A new law took effect in Indiana today that lifts a statewide ban on possessing short-barreled shotguns and rifles. The state is the latest to loosen restrictions on guns and devices regulated under the National Firearms Act of 1934, or NFA, which was intended to stop the proliferation of machine guns and other weapons used by gangsters like Al Capone.
Short-barreled firearms, colloquially known as “sawed-off,” are rifles with a barrel measuring less than 16 inches, and shotguns with barrels shorter than 18 inches. They’re popular with gun collectors, and some owners say they use them for hog hunting. The truncated barrel on a sawed-off shotgun, for instance, lacks a choke, which shapes the spread of the shot on standard-issue shotguns, and so it delivers a wider spread of shot. Richard Feldman, president of the Independent Firearms Owners Association and a former NRA lobbyist, tells The Trace that an animal or human shot with a short-barreled long gun “can almost literally — not quite — end up being cut in half.”
Michigan was the first state to ban the manufacture, transfer, or possession of short-barreled shotguns and rifles in 1931. The federal government enacted the NFA three years later. Like most outright state bans on the weapons instituted over the years, Indiana’s, which had been in effect since 1983, prevented residents from applying to the federal government to own a short-barreled shotgun, as the NFA allows. Individuals who want to obtain an NFA-regulated weapon must undergo strict vetting by federal and local law enforcement officials, pay a $200 fee, and register their weapons with the ATF. The process generally takes months.
A push to repeal state bans on NFA-regulated weapons over the past decade means that only a handful of them remain on the books. The ongoing movement to loosen such regulations is being led in part by the NFA Freedom Alliance, a lobbying group that launched in October. The group’s head, Todd Rathner, is an NRA board member, and it seeks “to remove silencers, short-barreled rifles, and short-barreled shotguns from NFA regulatory control.” The NFAFA lists 11 goals on its website, which include removing local law enforcement officers from the approval process and deregulating silencers. The devices, also known as suppressors, minimize the sound of a gunshot and have become popular with hunters and target shooters. According to the American Suppressor Association, 20 pro-suppressor laws or regulations have been enacted across the U.S. since 2011.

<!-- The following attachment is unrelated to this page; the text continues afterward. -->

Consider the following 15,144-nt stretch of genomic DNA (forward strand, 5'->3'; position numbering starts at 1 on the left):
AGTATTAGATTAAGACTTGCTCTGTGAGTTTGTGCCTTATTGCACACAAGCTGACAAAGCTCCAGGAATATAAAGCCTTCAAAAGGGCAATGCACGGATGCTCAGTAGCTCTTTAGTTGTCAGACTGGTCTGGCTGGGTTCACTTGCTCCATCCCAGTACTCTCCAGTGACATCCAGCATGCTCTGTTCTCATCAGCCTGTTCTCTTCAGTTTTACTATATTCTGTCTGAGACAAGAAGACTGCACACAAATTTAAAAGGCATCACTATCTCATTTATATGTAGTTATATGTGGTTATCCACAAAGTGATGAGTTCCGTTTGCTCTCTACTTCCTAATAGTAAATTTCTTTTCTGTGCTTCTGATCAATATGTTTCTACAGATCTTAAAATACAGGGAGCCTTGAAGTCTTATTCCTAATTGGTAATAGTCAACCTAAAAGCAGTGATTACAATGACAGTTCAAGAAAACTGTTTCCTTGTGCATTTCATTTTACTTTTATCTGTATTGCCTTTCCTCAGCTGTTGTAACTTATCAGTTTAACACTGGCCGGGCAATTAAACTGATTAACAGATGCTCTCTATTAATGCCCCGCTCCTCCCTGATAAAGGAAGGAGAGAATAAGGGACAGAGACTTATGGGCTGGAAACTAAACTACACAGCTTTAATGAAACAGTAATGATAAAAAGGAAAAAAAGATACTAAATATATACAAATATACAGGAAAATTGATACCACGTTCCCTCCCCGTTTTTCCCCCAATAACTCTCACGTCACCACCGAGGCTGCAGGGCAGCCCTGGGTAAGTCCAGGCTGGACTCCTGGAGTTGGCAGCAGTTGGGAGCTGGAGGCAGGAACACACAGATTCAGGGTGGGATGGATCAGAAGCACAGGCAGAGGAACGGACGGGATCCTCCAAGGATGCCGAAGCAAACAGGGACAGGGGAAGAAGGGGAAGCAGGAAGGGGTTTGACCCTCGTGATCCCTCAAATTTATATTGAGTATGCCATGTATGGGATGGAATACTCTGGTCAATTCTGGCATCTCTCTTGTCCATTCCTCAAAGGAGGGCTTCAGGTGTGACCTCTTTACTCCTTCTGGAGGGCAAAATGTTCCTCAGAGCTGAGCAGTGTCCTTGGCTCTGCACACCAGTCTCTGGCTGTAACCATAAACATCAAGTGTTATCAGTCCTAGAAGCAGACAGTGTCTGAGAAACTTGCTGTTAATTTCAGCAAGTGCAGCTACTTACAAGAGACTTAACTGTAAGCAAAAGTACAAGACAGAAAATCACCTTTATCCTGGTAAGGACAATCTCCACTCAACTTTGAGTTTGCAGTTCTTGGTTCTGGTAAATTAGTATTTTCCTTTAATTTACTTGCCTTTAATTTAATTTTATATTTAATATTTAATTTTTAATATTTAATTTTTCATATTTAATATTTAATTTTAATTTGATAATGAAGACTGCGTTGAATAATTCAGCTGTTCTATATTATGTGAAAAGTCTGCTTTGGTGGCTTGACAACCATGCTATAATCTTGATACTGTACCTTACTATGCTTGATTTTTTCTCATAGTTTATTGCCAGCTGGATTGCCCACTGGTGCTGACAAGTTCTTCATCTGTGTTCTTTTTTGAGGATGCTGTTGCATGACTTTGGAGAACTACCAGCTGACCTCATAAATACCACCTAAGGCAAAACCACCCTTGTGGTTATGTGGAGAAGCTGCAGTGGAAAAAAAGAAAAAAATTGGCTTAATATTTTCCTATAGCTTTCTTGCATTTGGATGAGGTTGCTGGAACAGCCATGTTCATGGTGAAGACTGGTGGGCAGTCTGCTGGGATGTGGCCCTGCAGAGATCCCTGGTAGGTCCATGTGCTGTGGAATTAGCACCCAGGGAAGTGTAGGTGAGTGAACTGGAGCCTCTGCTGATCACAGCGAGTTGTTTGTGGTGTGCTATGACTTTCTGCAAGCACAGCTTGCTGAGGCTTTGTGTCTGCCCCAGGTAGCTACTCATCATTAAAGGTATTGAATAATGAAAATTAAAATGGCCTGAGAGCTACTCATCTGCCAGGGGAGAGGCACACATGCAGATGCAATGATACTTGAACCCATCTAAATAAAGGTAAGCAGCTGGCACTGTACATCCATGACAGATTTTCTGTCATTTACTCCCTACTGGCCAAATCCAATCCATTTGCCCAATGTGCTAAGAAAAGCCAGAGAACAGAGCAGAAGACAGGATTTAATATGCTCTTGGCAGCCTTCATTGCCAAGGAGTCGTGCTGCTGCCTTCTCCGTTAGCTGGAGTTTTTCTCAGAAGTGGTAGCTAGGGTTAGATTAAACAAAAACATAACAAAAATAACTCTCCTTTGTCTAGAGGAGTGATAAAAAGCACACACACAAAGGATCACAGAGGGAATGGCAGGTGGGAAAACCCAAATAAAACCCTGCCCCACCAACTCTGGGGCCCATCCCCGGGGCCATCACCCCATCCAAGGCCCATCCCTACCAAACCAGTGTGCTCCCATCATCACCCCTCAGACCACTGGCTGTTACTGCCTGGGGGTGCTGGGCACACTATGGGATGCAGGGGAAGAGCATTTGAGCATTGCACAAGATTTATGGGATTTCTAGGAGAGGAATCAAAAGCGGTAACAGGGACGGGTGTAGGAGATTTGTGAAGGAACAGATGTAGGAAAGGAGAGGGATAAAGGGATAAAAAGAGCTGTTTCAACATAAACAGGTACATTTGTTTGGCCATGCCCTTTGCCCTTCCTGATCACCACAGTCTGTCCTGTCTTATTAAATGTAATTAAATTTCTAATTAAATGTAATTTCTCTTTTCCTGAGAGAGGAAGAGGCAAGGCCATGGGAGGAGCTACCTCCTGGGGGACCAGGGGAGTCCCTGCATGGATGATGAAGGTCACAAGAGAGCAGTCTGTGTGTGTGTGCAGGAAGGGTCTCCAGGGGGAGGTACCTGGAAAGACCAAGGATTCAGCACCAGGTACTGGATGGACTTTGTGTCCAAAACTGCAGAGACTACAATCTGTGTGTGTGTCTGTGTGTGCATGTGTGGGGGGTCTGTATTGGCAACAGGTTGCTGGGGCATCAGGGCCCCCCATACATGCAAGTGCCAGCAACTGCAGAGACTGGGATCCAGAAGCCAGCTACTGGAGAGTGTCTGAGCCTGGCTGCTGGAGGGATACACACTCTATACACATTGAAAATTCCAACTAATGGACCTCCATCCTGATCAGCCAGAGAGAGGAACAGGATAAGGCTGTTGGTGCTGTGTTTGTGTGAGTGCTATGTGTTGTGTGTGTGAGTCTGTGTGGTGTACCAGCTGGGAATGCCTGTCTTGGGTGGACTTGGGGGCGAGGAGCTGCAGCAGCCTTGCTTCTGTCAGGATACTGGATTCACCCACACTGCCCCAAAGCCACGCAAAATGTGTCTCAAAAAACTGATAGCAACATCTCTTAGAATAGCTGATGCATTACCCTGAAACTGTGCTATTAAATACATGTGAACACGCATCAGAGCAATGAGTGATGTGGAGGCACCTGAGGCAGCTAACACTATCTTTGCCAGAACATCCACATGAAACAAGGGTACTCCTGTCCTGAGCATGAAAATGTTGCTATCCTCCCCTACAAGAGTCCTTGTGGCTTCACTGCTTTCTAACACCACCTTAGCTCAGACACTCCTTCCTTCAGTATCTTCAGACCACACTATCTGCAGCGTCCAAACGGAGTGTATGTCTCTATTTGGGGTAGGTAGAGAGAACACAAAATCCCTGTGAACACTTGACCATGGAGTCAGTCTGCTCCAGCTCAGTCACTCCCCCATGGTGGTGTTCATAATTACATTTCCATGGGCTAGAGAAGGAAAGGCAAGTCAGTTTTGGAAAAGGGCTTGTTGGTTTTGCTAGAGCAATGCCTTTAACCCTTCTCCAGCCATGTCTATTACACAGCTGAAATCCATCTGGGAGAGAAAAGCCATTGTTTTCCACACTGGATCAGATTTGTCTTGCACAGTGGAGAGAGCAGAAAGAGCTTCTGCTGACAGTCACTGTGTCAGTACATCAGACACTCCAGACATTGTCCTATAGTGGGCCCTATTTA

Short-barreled rifles and shotguns, for their part, “are expensive to purchase, highly regulated, and the people who buy those firearms buy them for collection purposes more than anything,” Indiana Sen. Jim Tomes, who coauthored his state’s legislation, said in January. The repeal of Indiana’s ban on short-barrel shotgun follows the passage of a similar measure in Washington state, which rescinded its prohibition on short-barreled rifles in 2014. Michigan also repealed its ban on private ownership of short-barreled shotguns last year. Meanwhile, 10 states have enacted “shall-certify” laws that require local law enforcement officials to sign off on applications once they’ve been approved by the ATF. Previously, those approvals were issued at the officials’ discretion.
Last year, Arizona state Sen. Kelli Ward, a Republican, successfully pushed an amendment through that lifted a ban on sawed-off long guns and suppressors for convicts who have had their civil rights restored. The idea, she said, was suggested by a constituent, and she took it up because she believes that any government regulation of the Second Amendment is “wrong.”
Correction: The original version of this article mistakenly included short-barreled rifles alongside short-barreled shotguns in a sentence describing the latter’s parts and performance. That error has since been corrected.